As excited as I am that Spring has finally arrived in Washington, I have a confession to make:

I like the winter.

After living in New York for 22 years, I was pretty confident that I hated it. This was one of the main motivating factors in moving to Hawaii after I graduated college.

Upon arriving on Oahu I felt like I had fallen in love with the island. I was sure that I would never leave. I went to the beach every day even though I was working two jobs. I would wake up at 2:30 am to get to my opening shift at Starbucks by 3:30 am, work until mid-morning or noon, workout and take a nap on the beach, then waitress the rest of the night. It never wore on me because I felt so incredibly alive being there: eating good food, swimming in the ocean, getting sunlight, spending time with friends, walking on the beach.

Then I visited Kauai.

My love, Micah, that passed away in 2015 brought me to island in September of 2014. I wish I could describe to you the way that I felt the first time I drove across Kauai. I felt like it was the place my soul was born. Not only is it visually stunning there, but the energy of the island is stronger than anyplace I have ever been. You can get a small sense of what it feels like by looking at photos of the Nā Pali Coast. Then magnify that times a million and that’s how it feels being there.

When Micah passed away in August of 2015 I left Kauai to be with my family in New York. From there, I moved to Denver to try being a live-in nanny. As good as my intentions were, it just was not the right fit at the right time. I blamed the cold weather and my living situation for my unhappiness, but with time I realized that I had not healed enough to even begin enjoying Denver. Winter was not the problem. Kauai was appearing in my dreams regularly and calling me to return, but I knew it was not time for me to be there yet. I did need to be in Hawaii, though.

I returned to Oahu in January of 2016. Landing there was like a sigh of relief. It was at that time that I realized I had to start working with the Universe instead of against it. I finally trusted myself enough to believe that I had the power to direct my life in the direction that I wanted it to go. I felt so powerful. I began reading books about thought mechanics, meditation, creativity, inner child work, etc. I began trusting my intuition and letting it guide me. First to the exact car that I wanted, then to a place to live, and then the exact job that I wanted.

I trusted my intuition all the way to the Big Island to visit my sister. And boy did I feel powerful when I laid eyes on Adam Cheek for the first time. The exact man that I pictured for myself was staring right back at me… and he looked like he liked what he saw. What an amazing feeling to release your desires into the universe and have everything you ever wanted start coming right towards you.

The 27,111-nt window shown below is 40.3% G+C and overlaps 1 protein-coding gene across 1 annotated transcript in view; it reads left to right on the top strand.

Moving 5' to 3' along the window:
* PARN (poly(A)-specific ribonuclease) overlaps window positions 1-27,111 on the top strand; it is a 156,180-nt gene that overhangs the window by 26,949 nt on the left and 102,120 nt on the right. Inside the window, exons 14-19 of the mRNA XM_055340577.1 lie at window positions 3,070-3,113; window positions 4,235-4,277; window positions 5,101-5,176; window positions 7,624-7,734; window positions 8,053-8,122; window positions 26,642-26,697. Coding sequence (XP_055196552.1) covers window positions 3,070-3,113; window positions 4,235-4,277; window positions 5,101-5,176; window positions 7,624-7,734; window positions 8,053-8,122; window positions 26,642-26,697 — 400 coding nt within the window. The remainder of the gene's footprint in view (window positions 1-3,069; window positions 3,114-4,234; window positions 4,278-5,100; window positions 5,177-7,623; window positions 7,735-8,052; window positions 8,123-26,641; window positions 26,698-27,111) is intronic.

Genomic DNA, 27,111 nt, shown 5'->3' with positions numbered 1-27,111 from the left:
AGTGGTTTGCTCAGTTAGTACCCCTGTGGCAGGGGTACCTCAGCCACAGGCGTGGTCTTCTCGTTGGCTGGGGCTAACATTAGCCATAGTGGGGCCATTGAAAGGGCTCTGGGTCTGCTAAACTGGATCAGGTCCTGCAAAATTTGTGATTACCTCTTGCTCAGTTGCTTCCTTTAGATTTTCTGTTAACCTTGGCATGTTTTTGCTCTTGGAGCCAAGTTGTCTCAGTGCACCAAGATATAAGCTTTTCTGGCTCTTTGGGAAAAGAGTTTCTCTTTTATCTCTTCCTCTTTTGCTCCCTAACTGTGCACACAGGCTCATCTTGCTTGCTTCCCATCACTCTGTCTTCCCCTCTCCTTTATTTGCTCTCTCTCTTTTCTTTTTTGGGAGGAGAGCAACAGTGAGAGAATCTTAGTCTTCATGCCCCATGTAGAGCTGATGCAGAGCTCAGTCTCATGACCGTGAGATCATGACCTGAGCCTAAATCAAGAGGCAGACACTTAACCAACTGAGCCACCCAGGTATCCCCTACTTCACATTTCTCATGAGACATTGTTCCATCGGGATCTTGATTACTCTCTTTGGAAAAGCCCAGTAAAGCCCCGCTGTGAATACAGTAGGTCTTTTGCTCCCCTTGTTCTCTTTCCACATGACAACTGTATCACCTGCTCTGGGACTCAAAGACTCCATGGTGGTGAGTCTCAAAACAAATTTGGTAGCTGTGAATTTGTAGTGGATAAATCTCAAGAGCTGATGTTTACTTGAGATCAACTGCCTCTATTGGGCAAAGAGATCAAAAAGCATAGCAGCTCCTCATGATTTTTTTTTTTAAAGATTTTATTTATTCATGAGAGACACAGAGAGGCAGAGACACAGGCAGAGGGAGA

Since meeting Adam, my life has evolved so much. We are both determined to continue growing as individuals and in our relationship. I realize that to fully live, I must continue to face my fears and embrace the challenges that life brings without worry or pitying myself. Trusting our intuition has led us to the beautiful Pacific Northwest, and I could not be happier about that. It has led me to a hobby that quiets my mind and soothes my soul- hiking. Trusting my intuition led me to seek the information, do the self-work, and gain the perspective necessary to receive the news of my parents divorce without crumbling.

I have a long way to go (lifetimes) in my evolution as an infinite being, but as events have unfolded almost too perfectly in the past year, I know that my strategy of trusting and caring for myself is the answer to reaching my potential someday. I encourage you to seek truth in our world, treat others living beings as if they were a part of you (because they are), and care for yourself like you would care for your husband, wife, child, mother, etc. (I will elaborate on this self-care stuff in another post)

Change and growth are in the air. I am so thrilled. Exploring Washington and Oregon will be amazing this spring/summer/fall. I cannot wait to take some amazing photos and spend time with friends. At the same time, I am grateful for this winter of rest and recharging. I am grateful for the seasons of darkness and uncertainty because they make way for periods of great light. I found this quote yesterday and I find it so appropriate when thinking of the changing of the seasons both in the year and life:

Watch the waves in the ocean. The higher the wave goes, the deeper is the wake that follows it. One moment you are the wave, another moment you are the hollow wake that follows. Enjoy both, don't get addicted to one. Don't say: I would always like to be on the peak. It is not possible. Simply see the fact: it is not possible. It has never happened and it will never happen. It is simply impossible, not in the nature of things. Then what to do? Enjoy the peak while it lasts and then enjoy the valley when it comes. What is wrong with the valley? What is wrong with being low? It is a relaxation. A peak is an excitement, and nobody can exist continuously in an excitement.    -Osho

Until next time.